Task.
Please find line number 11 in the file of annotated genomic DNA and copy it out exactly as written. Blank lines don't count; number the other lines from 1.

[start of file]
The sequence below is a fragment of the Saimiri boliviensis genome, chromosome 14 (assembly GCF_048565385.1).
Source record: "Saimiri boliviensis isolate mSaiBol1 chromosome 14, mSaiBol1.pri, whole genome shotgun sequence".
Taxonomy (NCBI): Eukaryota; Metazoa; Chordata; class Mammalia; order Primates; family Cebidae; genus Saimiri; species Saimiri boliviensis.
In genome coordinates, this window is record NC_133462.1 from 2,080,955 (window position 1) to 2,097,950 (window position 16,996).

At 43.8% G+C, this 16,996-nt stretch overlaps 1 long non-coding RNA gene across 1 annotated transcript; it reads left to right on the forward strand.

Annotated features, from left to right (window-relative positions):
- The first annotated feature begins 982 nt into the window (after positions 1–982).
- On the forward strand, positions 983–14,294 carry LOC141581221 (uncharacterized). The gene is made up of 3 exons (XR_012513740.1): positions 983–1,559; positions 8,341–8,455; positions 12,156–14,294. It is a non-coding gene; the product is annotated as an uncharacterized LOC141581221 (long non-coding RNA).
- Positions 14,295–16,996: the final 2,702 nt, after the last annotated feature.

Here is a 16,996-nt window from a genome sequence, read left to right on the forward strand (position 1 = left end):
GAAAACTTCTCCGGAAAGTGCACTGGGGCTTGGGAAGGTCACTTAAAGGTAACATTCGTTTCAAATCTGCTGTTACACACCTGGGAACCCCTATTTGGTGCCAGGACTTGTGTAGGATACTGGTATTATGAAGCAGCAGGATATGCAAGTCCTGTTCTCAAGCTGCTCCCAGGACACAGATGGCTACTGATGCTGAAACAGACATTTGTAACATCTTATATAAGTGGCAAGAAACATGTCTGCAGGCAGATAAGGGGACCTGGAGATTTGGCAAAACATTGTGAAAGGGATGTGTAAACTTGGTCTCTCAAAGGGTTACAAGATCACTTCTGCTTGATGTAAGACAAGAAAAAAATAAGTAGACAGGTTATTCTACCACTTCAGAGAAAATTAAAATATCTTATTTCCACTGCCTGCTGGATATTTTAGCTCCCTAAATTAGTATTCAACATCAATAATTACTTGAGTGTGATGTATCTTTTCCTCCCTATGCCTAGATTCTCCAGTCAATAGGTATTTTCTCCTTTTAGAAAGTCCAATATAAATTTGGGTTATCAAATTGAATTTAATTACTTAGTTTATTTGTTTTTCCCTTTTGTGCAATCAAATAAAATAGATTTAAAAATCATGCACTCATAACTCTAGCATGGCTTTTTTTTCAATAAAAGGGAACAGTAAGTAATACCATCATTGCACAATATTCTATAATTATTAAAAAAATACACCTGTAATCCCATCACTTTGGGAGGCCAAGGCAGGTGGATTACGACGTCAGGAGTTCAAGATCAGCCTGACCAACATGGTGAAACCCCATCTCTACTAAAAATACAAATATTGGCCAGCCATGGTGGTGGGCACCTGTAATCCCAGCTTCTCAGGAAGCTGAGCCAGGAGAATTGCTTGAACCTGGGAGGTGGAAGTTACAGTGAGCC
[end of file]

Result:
GAAAACTTCTCCGGAAAGTGCACTGGGGCTTGGGAAGGTCACTTAAAGGTAACATTCGTTTCAAATCTGCTGTTACACACCTGGGAACCCCTATTTGGTGCCAGGACTTGTGTAGGATACTGGTATTATGAAGCAGCAGGATATGCAAGTCCTGTTCTCAAGCTGCTCCCAGGACACAGATGGCTACTGATGCTGAAACAGACATTTGTAACATCTTATATAAGTGGCAAGAAACATGTCTGCAGGCAGATAAGGGGACCTGGAGATTTGGCAAAACATTGTGAAAGGGATGTGTAAACTTGGTCTCTCAAAGGGTTACAAGATCACTTCTGCTTGATGTAAGACAAGAAAAAAATAAGTAGACAGGTTATTCTACCACTTCAGAGAAAATTAAAATATCTTATTTCCACTGCCTGCTGGATATTTTAGCTCCCTAAATTAGTATTCAACATCAATAATTACTTGAGTGTGATGTATCTTTTCCTCCCTATGCCTAGATTCTCCAGTCAATAGGTATTTTCTCCTTTTAGAAAGTCCAATATAAATTTGGGTTATCAAATTGAATTTAATTACTTAGTTTATTTGTTTTTCCCTTTTGTGCAATCAAATAAAATAGATTTAAAAATCATGCACTCATAACTCTAGCATGGCTTTTTTTTCAATAAAAGGGAACAGTAAGTAATACCATCATTGCACAATATTCTATAATTATTAAAAAAATACACCTGTAATCCCATCACTTTGGGAGGCCAAGGCAGGTGGATTACGACGTCAGGAGTTCAAGATCAGCCTGACCAACATGGTGAAACCCCATCTCTACTAAAAATACAAATATTGGCCAGCCATGGTGGTGGGCACCTGTAATCCCAGCTTCTCAGGAAGCTGAGCCAGGAGAATTGCTTGAACCTGGGAGGTGGAAGTTACAGTGAGCC